Her private member's bill is in response to Canadians in communities nationwide who say that the popular thrill craft take the pleasure out of summer for cottagers, swimmers, canoeists and other boaters, and often pose a safety threat or undue harm to the environment.
There are an estimated 80,000 PWCs in Canada. They are involved in approximately half of all complaints to marine authorities at local and provincial levels. When a detachment of the Ontario Provincial Police in Northern Ontario surveyed residents last summer it found that more than one-quarter of them said PWCs are becoming a major concern.
The majority of complaints involve reckless driving, speed and the proximity to others when the drivers indulge in "wake jumping." Because PWCs are designed to operate in shallow water, they are often driven close to shore where they become hazardous to swimmers, sailboarders and others.
In some cases, the consequences have been tragic. People in Quebec and Manitoba have died in collisions involving PWCs in recent years. Lives were threatened in Ontario last summer; saved only by quick action or costly searches. In Newfoundland and elsewhere, pilots of floatplanes are worried about colliding with PWCs that dart in front of them.
In 1998, the rate of water-related deaths was considerably higher for PWCs than for powerboats and more than double the rate for canoes or small sailboats.
The Canadian Coast Guard has tried to address safety concerns by prohibiting anyone under 16 from driving a PWC and requiring proof of boating competency. Despite the new regulations, some problems persist.
Noise is also a major annoyance to cottagers and others who say PWCs disrupt their peaceful enjoyment of lakes and rivers. The chain-saw whine of a PWC at 85 decibels is in the range of the noise of a busy street. Some cottagers refer to them as "buzz-bombs."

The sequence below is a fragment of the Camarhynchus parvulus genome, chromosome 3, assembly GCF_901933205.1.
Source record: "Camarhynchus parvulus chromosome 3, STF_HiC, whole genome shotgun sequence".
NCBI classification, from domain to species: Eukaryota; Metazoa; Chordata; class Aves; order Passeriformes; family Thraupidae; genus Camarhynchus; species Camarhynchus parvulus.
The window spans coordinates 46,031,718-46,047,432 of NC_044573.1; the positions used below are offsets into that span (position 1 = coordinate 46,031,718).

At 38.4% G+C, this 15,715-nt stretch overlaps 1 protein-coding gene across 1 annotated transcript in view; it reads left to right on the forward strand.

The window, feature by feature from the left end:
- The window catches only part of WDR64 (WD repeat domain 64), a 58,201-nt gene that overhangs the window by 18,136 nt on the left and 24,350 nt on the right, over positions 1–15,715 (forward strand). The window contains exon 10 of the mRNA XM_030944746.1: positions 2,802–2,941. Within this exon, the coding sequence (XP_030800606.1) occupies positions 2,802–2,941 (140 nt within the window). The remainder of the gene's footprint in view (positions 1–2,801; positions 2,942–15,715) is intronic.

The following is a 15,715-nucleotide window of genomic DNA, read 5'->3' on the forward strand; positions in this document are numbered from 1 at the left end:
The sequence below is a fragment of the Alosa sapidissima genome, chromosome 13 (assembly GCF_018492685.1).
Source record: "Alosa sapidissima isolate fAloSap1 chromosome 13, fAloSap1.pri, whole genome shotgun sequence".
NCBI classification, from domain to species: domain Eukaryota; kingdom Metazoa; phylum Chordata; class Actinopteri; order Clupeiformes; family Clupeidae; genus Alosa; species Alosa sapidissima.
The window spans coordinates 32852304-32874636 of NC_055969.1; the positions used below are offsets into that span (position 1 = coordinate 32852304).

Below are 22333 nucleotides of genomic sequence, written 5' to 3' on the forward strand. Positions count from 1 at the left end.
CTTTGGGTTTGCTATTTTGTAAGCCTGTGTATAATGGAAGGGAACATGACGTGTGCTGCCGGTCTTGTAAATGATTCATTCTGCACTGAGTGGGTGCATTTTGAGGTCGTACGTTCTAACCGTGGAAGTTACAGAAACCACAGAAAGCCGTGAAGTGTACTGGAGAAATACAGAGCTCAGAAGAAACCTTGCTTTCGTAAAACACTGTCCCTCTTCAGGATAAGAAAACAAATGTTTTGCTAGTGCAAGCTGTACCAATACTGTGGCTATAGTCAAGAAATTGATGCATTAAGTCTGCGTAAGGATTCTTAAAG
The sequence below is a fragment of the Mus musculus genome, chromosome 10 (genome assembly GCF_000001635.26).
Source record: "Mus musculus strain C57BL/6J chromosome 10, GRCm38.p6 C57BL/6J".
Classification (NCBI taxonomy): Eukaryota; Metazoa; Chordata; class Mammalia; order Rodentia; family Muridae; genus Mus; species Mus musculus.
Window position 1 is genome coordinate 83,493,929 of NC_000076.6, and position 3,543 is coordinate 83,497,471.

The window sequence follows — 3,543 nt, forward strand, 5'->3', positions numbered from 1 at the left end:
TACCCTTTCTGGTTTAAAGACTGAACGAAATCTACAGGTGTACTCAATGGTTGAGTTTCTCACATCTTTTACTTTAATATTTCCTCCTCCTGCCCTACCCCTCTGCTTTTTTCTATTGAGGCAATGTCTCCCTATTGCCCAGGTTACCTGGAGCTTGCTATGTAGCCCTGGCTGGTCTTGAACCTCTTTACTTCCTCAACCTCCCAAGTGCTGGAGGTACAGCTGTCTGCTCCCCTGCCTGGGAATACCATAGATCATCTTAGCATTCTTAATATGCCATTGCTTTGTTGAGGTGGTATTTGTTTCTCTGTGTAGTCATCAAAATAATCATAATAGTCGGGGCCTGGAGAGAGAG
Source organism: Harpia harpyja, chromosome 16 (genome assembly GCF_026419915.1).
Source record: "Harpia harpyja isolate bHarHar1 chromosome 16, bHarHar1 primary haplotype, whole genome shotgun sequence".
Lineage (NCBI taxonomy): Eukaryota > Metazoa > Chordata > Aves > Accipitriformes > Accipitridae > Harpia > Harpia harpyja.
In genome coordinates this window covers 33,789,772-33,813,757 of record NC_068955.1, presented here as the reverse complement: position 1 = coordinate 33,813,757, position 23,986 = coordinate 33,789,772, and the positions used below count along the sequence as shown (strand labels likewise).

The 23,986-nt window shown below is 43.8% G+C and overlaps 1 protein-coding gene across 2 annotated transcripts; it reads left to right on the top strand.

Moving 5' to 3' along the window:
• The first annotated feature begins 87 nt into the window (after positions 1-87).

POLLUTION AND WILDLIFE:
The engines of existing PWCs discharge about one-third of their fuel unburned into the water and air, according to the U.S. Environmental Protection Agency. The agency estimates that pollution generated by a 100 horsepower PWC in seven hours equals the pollution produced by a 1998 car over the course of 139,000 miles.
PWC manufacturers signed a voluntary agreement in January, 2000 to redesign their engines to reduce their pollution. In the near future, the drop will likely be modest. A 50 per cent reduction is not expected until 2020.
By entering sheltered coves or other areas PWCs harm wildlife. They are considered the greatest current threat to breeding loon populations and are also blamed for interfering with marine wildlife, nesting birds and spawning salmon.
Many communities would like to ban the noisy "thrill craft" completely. Others would settle for limited hours of operation or limit the PWCs to particular areas in which they would be allowed to operate. However, under the Constitution Act, 1867, the federal Parliament has exclusive jurisdiction over navigation and shipping, no matter who owns the land underneath the water.